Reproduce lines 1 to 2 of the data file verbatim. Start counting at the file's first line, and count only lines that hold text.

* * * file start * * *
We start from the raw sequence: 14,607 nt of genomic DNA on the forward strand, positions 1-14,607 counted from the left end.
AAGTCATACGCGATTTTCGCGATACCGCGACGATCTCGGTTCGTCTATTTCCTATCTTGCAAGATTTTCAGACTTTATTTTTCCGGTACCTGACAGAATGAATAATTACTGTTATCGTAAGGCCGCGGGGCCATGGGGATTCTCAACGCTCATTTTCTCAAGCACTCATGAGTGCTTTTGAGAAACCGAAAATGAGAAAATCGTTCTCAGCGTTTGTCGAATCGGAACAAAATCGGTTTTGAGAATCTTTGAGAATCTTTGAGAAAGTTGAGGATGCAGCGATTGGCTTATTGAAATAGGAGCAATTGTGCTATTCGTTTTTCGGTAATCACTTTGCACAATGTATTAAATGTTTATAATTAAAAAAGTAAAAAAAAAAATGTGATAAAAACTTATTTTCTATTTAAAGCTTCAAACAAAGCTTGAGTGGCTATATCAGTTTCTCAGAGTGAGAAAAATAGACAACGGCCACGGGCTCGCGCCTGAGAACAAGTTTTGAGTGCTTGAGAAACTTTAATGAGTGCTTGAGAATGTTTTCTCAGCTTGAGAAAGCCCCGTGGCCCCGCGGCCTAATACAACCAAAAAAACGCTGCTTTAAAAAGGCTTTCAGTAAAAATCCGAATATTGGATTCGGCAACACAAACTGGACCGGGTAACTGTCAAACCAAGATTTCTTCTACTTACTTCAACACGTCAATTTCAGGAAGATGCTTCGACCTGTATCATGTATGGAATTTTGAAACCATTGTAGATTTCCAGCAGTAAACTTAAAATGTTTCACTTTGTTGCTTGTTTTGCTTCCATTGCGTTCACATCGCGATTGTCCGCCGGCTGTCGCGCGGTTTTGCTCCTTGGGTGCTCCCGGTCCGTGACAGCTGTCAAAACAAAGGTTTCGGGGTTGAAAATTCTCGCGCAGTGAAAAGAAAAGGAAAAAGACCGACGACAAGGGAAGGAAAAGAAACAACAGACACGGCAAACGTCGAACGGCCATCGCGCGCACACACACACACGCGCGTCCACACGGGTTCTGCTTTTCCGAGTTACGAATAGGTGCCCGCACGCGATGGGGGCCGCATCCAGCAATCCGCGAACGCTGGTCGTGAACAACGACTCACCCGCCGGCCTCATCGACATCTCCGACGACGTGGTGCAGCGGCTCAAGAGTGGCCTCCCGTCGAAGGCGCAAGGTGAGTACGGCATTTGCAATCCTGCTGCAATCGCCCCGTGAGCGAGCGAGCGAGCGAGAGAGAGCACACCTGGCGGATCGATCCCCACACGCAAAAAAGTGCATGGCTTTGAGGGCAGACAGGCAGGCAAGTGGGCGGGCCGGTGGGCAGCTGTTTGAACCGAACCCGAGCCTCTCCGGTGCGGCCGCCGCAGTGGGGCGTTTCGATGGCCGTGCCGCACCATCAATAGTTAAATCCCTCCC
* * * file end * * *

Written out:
We start from the raw sequence: 14,607 nt of genomic DNA on the forward strand, positions 1-14,607 counted from the left end.
AAGTCATACGCGATTTTCGCGATACCGCGACGATCTCGGTTCGTCTATTTCCTATCTTGCAAGATTTTCAGACTTTATTTTTCCGGTACCTGACAGAATGAATAATTACTGTTATCGTAAGGCCGCGGGGCCATGGGGATTCTCAACGCTCATTTTCTCAAGCACTCATGAGTGCTTTTGAGAAACCGAAAATGAGAAAATCGTTCTCAGCGTTTGTCGAATCGGAACAAAATCGGTTTTGAGAATCTTTGAGAATCTTTGAGAAAGTTGAGGATGCAGCGATTGGCTTATTGAAATAGGAGCAATTGTGCTATTCGTTTTTCGGTAATCACTTTGCACAATGTATTAAATGTTTATAATTAAAAAAGTAAAAAAAAAAATGTGATAAAAACTTATTTTCTATTTAAAGCTTCAAACAAAGCTTGAGTGGCTATATCAGTTTCTCAGAGTGAGAAAAATAGACAACGGCCACGGGCTCGCGCCTGAGAACAAGTTTTGAGTGCTTGAGAAACTTTAATGAGTGCTTGAGAATGTTTTCTCAGCTTGAGAAAGCCCCGTGGCCCCGCGGCCTAATACAACCAAAAAAACGCTGCTTTAAAAAGGCTTTCAGTAAAAATCCGAATATTGGATTCGGCAACACAAACTGGACCGGGTAACTGTCAAACCAAGATTTCTTCTACTTACTTCAACACGTCAATTTCAGGAAGATGCTTCGACCTGTATCATGTATGGAATTTTGAAACCATTGTAGATTTCCAGCAGTAAACTTAAAATGTTTCACTTTGTTGCTTGTTTTGCTTCCATTGCGTTCACATCGCGATTGTCCGCCGGCTGTCGCGCGGTTTTGCTCCTTGGGTGCTCCCGGTCCGTGACAGCTGTCAAAACAAAGGTTTCGGGGTTGAAAATTCTCGCGCAGTGAAAAGAAAAGGAAAAAGACCGACGACAAGGGAAGGAAAAGAAACAACAGACACGGCAAACGTCGAACGGCCATCGCGCGCACACACACACACGCGCGTCCACACGGGTTCTGCTTTTCCGAGTTACGAATAGGTGCCCGCACGCGATGGGGGCCGCATCCAGCAATCCGCGAACGCTGGTCGTGAACAACGACTCACCCGCCGGCCTCATCGACATCTCCGACGACGTGGTGCAGCGGCTCAAGAGTGGCCTCCCGTCGAAGGCGCAAGGTGAGTACGGCATTTGCAATCCTGCTGCAATCGCCCCGTGAGCGAGCGAGCGAGCGAGAGAGAGCACACCTGGCGGATCGATCCCCACACGCAAAAAAGTGCATGGCTTTGAGGGCAGACAGGCAGGCAAGTGGGCGGGCCGGTGGGCAGCTGTTTGAACCGAACCCGAGCCTCTCCGGTGCGGCCGCCGCAGTGGGGCGTTTCGATGGCCGTGCCGCACCATCAATAGTTAAATCCCTCCC